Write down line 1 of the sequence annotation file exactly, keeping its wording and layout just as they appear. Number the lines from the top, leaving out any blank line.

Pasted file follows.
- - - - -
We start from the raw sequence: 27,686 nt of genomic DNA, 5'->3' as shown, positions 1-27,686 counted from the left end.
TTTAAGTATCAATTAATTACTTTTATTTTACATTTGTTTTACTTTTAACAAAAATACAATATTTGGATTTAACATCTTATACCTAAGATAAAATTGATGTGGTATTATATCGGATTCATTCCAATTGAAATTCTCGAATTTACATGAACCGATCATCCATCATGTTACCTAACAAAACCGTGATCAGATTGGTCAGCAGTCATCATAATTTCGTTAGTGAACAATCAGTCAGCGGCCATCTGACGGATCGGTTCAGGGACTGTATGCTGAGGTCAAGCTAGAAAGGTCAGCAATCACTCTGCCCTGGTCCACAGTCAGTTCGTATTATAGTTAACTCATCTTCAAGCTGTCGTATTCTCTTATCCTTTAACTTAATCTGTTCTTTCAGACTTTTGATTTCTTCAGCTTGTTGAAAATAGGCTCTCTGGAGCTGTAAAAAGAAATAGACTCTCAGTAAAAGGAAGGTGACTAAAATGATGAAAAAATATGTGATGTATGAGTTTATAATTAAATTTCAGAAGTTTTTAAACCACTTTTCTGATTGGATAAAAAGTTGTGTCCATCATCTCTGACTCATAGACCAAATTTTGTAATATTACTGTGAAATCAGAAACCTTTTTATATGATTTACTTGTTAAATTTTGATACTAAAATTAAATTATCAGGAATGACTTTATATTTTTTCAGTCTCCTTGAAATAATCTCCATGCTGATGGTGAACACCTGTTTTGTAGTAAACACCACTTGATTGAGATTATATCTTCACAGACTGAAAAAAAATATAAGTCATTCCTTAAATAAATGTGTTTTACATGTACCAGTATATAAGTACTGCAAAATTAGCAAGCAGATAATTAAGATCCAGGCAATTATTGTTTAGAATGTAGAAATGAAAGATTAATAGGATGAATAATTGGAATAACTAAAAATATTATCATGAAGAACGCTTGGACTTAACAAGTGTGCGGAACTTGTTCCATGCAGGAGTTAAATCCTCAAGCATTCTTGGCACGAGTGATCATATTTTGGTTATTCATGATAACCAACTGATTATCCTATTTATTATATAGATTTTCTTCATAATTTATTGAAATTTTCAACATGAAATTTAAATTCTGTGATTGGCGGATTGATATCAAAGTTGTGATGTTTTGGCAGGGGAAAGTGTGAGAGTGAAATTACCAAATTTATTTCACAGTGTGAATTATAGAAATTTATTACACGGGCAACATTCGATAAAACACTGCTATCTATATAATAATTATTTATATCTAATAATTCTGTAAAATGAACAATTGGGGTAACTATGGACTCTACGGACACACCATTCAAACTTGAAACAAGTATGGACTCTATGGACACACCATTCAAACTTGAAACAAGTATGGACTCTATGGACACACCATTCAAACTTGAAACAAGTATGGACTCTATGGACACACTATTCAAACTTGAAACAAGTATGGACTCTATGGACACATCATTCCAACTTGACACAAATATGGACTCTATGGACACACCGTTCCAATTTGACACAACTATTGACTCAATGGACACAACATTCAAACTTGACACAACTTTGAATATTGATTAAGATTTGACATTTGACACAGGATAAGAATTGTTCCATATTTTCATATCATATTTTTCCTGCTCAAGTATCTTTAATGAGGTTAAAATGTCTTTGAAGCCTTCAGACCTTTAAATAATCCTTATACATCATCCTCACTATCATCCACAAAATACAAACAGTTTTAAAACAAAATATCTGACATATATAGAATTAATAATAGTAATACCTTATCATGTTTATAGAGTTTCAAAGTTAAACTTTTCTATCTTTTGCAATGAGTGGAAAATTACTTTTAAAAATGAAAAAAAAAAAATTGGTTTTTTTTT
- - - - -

We start from the raw sequence: 27,686 nt of genomic DNA, 5'->3' as shown, positions 1-27,686 counted from the left end.